« NYT uses R to investigate NFL draft picks | Main | Extending RevoScaleR for Mining Big Data - Naive Bayes »

May 02, 2013

TrackBack

TrackBack URL for this entry:
http://www.typepad.com/services/trackback/6a010534b1db25970b017eeabb6576970d

Listed below are links to weblogs that reference How R Grows:

Comments

Feed You can follow this conversation by subscribing to the comment feed for this post.

It grew up so fast :)

Interesting, I'd be interested to see how r-forge and github have grown as unstable development repos.

The large number of package let me think that we need to develop a collaborative comprehensive handbook such as the R Programming wikibook (http://en.wikibooks.org/wiki/R_Programming) to find the best way to deal with each task.

I guess the CRAN packages by date page only shows when the packages were last updated, right? It would be interesting to know how many new packages were added each year. Another chart to show which packages get updated most frequently would be good too.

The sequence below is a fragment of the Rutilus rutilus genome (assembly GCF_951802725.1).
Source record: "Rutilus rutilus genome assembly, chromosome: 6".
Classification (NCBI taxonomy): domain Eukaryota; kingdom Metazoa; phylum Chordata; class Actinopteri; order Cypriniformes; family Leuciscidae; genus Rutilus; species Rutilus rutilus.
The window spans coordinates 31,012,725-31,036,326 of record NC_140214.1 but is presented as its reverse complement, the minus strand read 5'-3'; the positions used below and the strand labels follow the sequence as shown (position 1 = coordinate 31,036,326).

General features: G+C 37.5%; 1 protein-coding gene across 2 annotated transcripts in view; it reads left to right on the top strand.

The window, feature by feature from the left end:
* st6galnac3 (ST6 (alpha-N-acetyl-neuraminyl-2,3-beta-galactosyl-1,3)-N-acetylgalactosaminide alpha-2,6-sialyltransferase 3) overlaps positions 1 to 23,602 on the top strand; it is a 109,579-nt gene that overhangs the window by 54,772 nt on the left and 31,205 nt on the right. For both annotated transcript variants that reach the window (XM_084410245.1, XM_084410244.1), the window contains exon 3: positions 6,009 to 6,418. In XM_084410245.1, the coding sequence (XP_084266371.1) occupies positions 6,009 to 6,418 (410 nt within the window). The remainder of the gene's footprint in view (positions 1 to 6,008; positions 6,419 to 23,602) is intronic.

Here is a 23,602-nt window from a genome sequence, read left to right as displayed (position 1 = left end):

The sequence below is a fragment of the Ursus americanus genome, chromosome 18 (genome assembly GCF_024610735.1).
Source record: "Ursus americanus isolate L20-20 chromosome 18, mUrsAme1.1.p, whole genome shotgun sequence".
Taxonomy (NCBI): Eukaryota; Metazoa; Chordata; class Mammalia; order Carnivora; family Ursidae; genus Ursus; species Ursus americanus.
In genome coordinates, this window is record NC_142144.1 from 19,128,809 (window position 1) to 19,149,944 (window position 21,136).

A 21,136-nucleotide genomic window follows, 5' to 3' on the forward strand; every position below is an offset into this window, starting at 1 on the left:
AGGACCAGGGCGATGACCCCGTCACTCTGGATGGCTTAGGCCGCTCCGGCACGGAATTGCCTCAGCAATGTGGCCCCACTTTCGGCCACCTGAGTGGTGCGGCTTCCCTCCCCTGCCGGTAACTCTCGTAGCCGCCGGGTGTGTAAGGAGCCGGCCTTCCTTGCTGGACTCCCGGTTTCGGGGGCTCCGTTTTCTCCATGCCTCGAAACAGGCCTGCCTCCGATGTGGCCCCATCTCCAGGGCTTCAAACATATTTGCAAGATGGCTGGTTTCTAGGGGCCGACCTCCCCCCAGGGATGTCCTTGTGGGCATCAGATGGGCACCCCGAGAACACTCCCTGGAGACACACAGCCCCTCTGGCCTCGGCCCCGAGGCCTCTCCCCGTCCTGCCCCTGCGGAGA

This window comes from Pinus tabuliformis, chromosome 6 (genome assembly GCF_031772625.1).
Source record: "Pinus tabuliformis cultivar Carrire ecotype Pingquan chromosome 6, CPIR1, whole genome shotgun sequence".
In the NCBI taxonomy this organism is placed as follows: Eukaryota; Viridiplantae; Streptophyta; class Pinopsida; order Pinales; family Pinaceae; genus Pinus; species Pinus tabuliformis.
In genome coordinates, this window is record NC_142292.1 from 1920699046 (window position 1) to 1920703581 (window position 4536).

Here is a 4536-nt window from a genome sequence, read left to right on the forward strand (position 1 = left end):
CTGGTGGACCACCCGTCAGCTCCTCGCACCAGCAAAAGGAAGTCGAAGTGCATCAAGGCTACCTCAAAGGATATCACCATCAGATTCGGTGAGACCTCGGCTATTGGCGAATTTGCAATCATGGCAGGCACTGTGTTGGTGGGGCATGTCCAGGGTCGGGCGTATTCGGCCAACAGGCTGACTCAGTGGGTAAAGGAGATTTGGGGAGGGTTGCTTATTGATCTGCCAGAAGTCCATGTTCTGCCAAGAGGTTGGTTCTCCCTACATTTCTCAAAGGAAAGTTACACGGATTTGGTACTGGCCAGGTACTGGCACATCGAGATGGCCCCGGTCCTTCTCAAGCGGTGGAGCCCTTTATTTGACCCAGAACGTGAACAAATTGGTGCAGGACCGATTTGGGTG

A fascinating study. Thank you for doing the work and posting it.

Anyone who uses R enough will encounter some of the frustrating features of the language. But the strength of R is not the language but the packages. This post shows why R is so popular and continues to be popular.

That's a very different perspective from my similar growth curve here:

http://r4stats.com/2013/03/19/r-2012-growth-exceeds-sas-all-time-total/

The first version I plot is 1.3, which was released in 2001, and I stopped at 2012. I'll email you so we can figure out why there's such a big difference.

Cheers,
Bob

The comments to this entry are closed.


R for the Enterprise

Got comments or suggestions for the blog editor?
Email David Smith.
Follow revodavid on Twitter Follow David on Twitter: @revodavid

Search Revolutions Blog